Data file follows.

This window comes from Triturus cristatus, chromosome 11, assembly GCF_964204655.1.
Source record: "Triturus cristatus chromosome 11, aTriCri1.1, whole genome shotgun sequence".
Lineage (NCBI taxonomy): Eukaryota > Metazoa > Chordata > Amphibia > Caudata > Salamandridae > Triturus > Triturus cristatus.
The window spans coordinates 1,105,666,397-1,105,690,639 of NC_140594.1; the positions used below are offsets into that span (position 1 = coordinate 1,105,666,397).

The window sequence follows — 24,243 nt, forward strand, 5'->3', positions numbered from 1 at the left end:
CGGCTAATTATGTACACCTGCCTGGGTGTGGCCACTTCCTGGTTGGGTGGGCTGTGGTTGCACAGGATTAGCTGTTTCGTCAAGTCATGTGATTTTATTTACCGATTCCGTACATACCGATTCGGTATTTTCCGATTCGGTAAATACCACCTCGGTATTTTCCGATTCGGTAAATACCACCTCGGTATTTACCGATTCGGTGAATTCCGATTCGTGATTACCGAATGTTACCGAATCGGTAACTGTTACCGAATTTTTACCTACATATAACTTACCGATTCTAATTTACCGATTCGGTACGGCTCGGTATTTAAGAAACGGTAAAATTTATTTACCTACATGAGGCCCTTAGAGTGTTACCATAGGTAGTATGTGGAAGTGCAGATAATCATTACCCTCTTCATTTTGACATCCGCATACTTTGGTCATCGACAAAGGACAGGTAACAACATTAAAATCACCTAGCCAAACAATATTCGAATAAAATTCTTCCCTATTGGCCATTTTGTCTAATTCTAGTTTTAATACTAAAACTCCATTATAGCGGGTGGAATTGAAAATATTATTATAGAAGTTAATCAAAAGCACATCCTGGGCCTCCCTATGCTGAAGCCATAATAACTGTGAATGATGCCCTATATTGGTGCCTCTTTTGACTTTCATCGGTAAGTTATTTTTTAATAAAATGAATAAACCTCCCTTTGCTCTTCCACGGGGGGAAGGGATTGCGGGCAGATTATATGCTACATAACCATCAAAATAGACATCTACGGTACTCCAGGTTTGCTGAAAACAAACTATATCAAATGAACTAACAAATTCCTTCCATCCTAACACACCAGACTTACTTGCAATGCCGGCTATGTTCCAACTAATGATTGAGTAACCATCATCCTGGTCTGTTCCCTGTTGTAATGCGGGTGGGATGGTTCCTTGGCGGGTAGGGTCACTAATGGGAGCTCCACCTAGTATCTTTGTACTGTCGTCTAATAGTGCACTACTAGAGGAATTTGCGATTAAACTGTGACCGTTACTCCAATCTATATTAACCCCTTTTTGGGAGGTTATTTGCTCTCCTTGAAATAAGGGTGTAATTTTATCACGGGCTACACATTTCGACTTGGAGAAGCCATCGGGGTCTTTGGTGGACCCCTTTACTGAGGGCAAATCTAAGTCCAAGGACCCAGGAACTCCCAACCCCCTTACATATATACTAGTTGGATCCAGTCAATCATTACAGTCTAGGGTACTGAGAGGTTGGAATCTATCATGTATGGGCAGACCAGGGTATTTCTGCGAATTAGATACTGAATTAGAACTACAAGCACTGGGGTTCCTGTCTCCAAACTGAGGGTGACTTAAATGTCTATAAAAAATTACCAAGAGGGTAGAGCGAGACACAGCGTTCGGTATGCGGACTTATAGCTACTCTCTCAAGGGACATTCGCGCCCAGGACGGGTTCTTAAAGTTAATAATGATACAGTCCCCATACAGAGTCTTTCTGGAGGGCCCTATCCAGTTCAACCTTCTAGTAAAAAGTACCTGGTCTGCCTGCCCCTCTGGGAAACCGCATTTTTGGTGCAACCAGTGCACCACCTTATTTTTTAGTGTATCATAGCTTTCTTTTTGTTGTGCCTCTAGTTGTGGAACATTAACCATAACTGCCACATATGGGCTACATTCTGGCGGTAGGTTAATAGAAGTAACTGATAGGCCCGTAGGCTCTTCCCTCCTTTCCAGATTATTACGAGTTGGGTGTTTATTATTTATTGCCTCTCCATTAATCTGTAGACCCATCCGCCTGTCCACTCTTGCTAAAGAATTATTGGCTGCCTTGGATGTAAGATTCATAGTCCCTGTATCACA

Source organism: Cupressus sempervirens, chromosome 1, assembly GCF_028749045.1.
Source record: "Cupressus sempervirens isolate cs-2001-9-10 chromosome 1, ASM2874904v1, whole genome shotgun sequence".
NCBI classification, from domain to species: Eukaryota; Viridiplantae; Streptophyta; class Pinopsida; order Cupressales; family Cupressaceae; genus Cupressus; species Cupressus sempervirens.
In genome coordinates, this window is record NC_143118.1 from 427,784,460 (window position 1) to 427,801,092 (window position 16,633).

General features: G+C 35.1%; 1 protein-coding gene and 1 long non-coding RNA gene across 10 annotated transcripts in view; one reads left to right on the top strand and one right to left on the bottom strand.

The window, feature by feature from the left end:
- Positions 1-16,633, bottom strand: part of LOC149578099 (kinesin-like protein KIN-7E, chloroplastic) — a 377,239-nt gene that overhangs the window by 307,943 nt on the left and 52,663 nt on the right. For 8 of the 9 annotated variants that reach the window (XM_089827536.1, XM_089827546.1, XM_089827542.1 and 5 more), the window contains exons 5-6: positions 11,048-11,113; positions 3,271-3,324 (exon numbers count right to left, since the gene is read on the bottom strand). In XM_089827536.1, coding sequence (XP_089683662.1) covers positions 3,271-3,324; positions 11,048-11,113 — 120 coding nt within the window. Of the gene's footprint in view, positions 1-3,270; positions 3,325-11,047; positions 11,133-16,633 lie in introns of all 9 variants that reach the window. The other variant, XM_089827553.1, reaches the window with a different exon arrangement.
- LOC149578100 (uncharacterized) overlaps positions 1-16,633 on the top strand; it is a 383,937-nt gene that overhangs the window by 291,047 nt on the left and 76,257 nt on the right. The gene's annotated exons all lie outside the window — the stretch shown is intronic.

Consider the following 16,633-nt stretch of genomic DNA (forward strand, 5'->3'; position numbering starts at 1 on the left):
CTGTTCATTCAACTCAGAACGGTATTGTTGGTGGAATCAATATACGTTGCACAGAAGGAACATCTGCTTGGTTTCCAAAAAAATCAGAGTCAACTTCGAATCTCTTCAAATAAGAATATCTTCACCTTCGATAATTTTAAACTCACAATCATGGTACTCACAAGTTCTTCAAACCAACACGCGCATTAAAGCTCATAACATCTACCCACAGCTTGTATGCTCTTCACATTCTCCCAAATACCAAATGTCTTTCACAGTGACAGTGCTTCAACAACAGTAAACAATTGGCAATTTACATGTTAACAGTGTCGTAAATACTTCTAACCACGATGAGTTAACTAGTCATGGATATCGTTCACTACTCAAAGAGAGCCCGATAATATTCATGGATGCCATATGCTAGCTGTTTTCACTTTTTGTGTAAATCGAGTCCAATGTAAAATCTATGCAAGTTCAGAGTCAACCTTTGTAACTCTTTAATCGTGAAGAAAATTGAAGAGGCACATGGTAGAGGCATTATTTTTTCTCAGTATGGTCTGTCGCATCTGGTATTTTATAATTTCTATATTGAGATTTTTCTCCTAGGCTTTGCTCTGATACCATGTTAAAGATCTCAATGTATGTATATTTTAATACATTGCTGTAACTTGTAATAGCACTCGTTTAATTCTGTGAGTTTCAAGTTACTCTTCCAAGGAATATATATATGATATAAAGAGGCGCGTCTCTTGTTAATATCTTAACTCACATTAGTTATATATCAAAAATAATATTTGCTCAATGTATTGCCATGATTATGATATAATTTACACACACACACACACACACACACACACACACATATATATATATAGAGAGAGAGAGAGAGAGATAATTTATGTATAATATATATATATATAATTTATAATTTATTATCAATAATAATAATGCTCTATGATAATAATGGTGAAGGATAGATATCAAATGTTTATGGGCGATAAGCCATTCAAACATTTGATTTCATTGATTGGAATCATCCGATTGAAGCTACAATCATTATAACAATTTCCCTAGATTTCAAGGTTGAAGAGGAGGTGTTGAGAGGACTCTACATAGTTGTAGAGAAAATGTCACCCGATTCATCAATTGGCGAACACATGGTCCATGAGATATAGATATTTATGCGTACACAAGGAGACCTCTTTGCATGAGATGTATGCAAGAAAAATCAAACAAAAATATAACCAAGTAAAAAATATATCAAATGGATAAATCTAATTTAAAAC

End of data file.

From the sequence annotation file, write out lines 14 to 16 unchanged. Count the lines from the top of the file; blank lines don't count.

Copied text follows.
- LOC149578100 (uncharacterized) overlaps positions 1-16,633 on the top strand; it is a 383,937-nt gene that overhangs the window by 291,047 nt on the left and 76,257 nt on the right. The gene's annotated exons all lie outside the window — the stretch shown is intronic.

Consider the following 16,633-nt stretch of genomic DNA (forward strand, 5'->3'; position numbering starts at 1 on the left):
CTGTTCATTCAACTCAGAACGGTATTGTTGGTGGAATCAATATACGTTGCACAGAAGGAACATCTGCTTGGTTTCCAAAAAAATCAGAGTCAACTTCGAATCTCTTCAAATAAGAATATCTTCACCTTCGATAATTTTAAACTCACAATCATGGTACTCACAAGTTCTTCAAACCAACACGCGCATTAAAGCTCATAACATCTACCCACAGCTTGTATGCTCTTCACATTCTCCCAAATACCAAATGTCTTTCACAGTGACAGTGCTTCAACAACAGTAAACAATTGGCAATTTACATGTTAACAGTGTCGTAAATACTTCTAACCACGATGAGTTAACTAGTCATGGATATCGTTCACTACTCAAAGAGAGCCCGATAATATTCATGGATGCCATATGCTAGCTGTTTTCACTTTTTGTGTAAATCGAGTCCAATGTAAAATCTATGCAAGTTCAGAGTCAACCTTTGTAACTCTTTAATCGTGAAGAAAATTGAAGAGGCACATGGTAGAGGCATTATTTTTTCTCAGTATGGTCTGTCGCATCTGGTATTTTATAATTTCTATATTGAGATTTTTCTCCTAGGCTTTGCTCTGATACCATGTTAAAGATCTCAATGTATGTATATTTTAATACATTGCTGTAACTTGTAATAGCACTCGTTTAATTCTGTGAGTTTCAAGTTACTCTTCCAAGGAATATATATATGATATAAAGAGGCGCGTCTCTTGTTAATATCTTAACTCACATTAGTTATATATCAAAAATAATATTTGCTCAATGTATTGCCATGATTATGATATAATTTACACACACACACACACACACACACACACACACATATATATATATAGAGAGAGAGAGAGAGAGATAATTTATGTATAATATATATATATATAATTTATAATTTATTATCAATAATAATAATGCTCTATGATAATAATGGTGAAGGATAGATATCAAATGTTTATGGGCGATAAGCCATTCAAACATTTGATTTCATTGATTGGAATCATCCGATTGAAGCTACAATCATTATAACAATTTCCCTAGATTTCAAGGTTGAAGAGGAGGTGTTGAGAGGACTCTACATAGTTGTAGAGAAAATGTCACCCGATTCATCAATTGGCGAACACATGGTCCATGAGATATAGATATTTATGCGTACACAAGGAGACCTCTTTGCATGAGATGTATGCAAGAAAAATCAAACAAAAATATAACCAAGTAAAAAATATATCAAATGGATAAATCTAATTTAAAAC